You love to write and have been told you have a way with words. So you’ve decided to give writing a try—creative writing.
Problem is, you’re finding it tougher than it looks.
You may even have a great story idea, but you’re not sure how to turn it into something people will read.
Don’t be discouraged—writing a compelling story can be grueling, even for veterans. Conflicting advice online may confuse you and make you want to quit before you start.
But you know more than you think. Stories saturate our lives.
We tell and hear stories every day in music, on television, in video games, in books, in movies, even in relationships.
Most stories, regardless the genre, feature a main character who wants something.
There’s a need, a goal, some sort of effort to get that something.
The character begins an adventure, a journey, or a quest, faces obstacles, and is ultimately transformed.
The work of developing such a story will come. But first, let’s look at the basics.
What is Creative Writing?
It’s prose (fiction or nonfiction) that tells a story.
Journalistic, academic, technical writing relays facts.
Creative writing can also educate, but it’s best when it also entertains and emotionally moves the reader.
It triggers the imagination and appeals to the heart.
Elements of Creative Writing
Writing a story is much like building a house.
You may have all the right tools and design ideas, but if your foundation isn’t solid, even the most beautiful structure won’t stand.
Most storytelling experts agree, these 7 key elements must exist in a story.
1. A Theme
Plot (more on that below) is what happens in a story. Theme is why it happens.
Before you begin writing, determine why you want to tell your story.
- What message do you wish to convey?
- What will it teach the reader?
Resist the urge to explicitly state your theme. Just tell the story, and let it make its own point.
Give your readers credit. Subtly weave your theme into the story and trust them to get it.
They may remember a great plot, but you want them thinking about your theme long after they’ve finished reading.
Every story needs believable characters who feel knowable.
In fiction, your main character is the protagonist, also known as the lead or hero/heroine.
The protagonist must have:
- redeemable flaws
- potentially heroic qualities that emerge in the climax
- a character arc (he must be different, better, stronger by the end)
Resist the temptation to create a perfect lead. Perfect is boring. (Even Indiana Jones suffered a snake phobia.)
You also need an antagonist, the villain, who should be every bit as formidable and compelling as your hero.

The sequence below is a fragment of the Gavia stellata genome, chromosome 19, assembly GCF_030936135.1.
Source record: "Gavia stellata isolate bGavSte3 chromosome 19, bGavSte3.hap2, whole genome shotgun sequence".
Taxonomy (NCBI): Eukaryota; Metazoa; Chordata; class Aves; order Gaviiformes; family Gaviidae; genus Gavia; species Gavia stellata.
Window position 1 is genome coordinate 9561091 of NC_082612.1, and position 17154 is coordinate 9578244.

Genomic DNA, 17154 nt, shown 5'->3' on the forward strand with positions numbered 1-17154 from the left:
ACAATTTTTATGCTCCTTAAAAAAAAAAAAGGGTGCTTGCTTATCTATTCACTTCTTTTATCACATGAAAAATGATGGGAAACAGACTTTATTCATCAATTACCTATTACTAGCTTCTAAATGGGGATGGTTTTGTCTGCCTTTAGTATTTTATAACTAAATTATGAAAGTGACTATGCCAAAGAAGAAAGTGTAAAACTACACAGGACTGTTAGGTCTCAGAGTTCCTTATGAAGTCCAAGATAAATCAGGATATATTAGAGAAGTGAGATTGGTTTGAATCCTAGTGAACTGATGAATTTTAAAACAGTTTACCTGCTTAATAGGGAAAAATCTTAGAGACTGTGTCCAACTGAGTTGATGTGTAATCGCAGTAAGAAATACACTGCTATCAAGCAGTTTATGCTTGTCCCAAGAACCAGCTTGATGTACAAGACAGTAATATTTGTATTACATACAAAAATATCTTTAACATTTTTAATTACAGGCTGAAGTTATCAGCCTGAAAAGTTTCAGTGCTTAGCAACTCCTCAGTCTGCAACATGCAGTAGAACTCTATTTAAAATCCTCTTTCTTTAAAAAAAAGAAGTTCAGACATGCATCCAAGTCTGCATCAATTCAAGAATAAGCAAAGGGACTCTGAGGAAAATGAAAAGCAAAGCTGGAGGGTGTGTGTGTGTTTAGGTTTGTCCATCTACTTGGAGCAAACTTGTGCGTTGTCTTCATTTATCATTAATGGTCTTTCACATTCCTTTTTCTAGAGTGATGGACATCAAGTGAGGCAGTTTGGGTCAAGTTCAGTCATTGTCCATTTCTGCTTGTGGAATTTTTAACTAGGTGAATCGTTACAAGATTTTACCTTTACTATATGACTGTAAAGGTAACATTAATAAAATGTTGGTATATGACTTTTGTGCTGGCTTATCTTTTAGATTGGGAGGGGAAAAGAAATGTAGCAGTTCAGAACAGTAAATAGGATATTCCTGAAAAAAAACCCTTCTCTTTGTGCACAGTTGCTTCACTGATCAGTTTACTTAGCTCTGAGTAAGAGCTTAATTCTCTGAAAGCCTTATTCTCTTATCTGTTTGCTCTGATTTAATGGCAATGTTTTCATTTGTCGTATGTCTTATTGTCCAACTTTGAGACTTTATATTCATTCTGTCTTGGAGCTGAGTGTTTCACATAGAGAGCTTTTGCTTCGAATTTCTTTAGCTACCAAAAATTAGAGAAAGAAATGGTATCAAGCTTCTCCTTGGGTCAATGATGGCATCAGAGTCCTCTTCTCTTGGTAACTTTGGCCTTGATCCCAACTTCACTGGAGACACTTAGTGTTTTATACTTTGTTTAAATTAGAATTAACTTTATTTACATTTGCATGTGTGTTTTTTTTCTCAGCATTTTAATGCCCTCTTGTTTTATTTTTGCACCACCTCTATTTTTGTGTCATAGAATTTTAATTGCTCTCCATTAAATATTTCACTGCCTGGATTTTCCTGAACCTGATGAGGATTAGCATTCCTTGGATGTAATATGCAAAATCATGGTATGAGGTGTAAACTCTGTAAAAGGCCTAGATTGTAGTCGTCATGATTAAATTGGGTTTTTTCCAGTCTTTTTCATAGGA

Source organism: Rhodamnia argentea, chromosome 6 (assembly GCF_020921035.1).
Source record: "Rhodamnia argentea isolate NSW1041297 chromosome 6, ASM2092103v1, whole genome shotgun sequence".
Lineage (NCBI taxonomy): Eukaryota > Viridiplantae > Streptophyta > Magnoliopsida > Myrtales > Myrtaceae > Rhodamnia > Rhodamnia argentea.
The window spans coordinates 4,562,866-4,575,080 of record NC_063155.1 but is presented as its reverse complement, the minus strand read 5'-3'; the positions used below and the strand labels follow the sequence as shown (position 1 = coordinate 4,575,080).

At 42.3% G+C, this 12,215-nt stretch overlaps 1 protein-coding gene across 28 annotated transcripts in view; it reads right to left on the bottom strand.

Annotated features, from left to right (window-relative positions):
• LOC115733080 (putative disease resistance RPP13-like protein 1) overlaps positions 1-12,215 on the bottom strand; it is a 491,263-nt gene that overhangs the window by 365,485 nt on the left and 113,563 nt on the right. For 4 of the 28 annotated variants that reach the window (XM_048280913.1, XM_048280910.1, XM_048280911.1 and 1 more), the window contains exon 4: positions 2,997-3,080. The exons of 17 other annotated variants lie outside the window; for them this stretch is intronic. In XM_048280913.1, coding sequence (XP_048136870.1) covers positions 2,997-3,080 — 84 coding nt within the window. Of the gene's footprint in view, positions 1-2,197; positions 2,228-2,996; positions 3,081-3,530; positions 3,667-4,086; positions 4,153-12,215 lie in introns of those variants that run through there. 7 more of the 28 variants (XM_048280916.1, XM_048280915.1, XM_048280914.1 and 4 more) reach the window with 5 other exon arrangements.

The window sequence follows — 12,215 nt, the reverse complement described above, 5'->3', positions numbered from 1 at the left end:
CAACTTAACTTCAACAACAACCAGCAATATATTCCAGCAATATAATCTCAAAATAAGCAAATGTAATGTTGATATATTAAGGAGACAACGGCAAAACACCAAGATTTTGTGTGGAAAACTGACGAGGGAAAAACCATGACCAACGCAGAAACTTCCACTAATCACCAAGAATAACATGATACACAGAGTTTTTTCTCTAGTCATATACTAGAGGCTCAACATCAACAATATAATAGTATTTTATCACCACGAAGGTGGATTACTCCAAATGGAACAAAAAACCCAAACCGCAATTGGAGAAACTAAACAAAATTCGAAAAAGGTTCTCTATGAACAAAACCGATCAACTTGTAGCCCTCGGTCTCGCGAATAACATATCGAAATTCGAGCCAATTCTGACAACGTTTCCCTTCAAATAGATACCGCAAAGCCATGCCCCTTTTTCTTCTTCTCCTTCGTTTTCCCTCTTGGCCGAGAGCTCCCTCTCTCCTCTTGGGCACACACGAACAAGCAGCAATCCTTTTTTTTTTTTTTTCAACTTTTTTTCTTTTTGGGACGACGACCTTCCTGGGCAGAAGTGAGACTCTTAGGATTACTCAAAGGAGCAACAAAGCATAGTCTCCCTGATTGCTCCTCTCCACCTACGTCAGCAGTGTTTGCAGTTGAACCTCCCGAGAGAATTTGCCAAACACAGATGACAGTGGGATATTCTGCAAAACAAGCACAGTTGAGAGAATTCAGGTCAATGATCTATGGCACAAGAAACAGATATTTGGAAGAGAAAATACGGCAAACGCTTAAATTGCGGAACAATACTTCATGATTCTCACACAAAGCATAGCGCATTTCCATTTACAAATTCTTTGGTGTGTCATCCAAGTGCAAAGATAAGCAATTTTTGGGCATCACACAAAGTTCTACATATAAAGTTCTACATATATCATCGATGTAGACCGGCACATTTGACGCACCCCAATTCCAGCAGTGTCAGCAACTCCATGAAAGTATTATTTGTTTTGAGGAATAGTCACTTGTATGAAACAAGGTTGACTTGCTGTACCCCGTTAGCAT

Don’t make your bad guy bad just because he’s the bad guy. Make him a worthy foe by giving him motives for his actions.
Villains don’t see themselves as bad. They think they’re right! A fully rounded bad guy is much more realistic and memorable.
Depending on the length of your story, you may also need important orbital cast members.
For each character, ask:
- What do they want?
- What or who is keeping them from getting it?
- What will they do about it?
The more challenges your characters face, the more relatable they are.
Much as in real life, the toughest challenges result in the most transformation.
Setting may include a location, time, or era, but it should also include how things look, smell, taste, feel, and sound.
Thoroughly research details about your setting so it informs your writing, but use those details as seasoning, not the main course. The main course is the story.
Agents and acquisitions editors tell me one of the biggest mistakes beginning writers make is feeling they must begin by describing the setting.
That’s important, don’t get me wrong. But a sure way to put readers to sleep is to promise a thrilling story on the cover—only to start with some variation of:
The house sat in a deep wood surrounded by…
Rather than describing your setting, subtly layer it into the story.
Show readers your setting. Don’t tell them. Description as a separate element slows your story to crawl.
By layering in what things look and feel and sound like you subtly register the setting in the theater of readers’ minds.
While they concentrating on the action, the dialogue, the tension, the drama, and conflict that keep them turning the pages, they’re also getting a look and feel for your setting.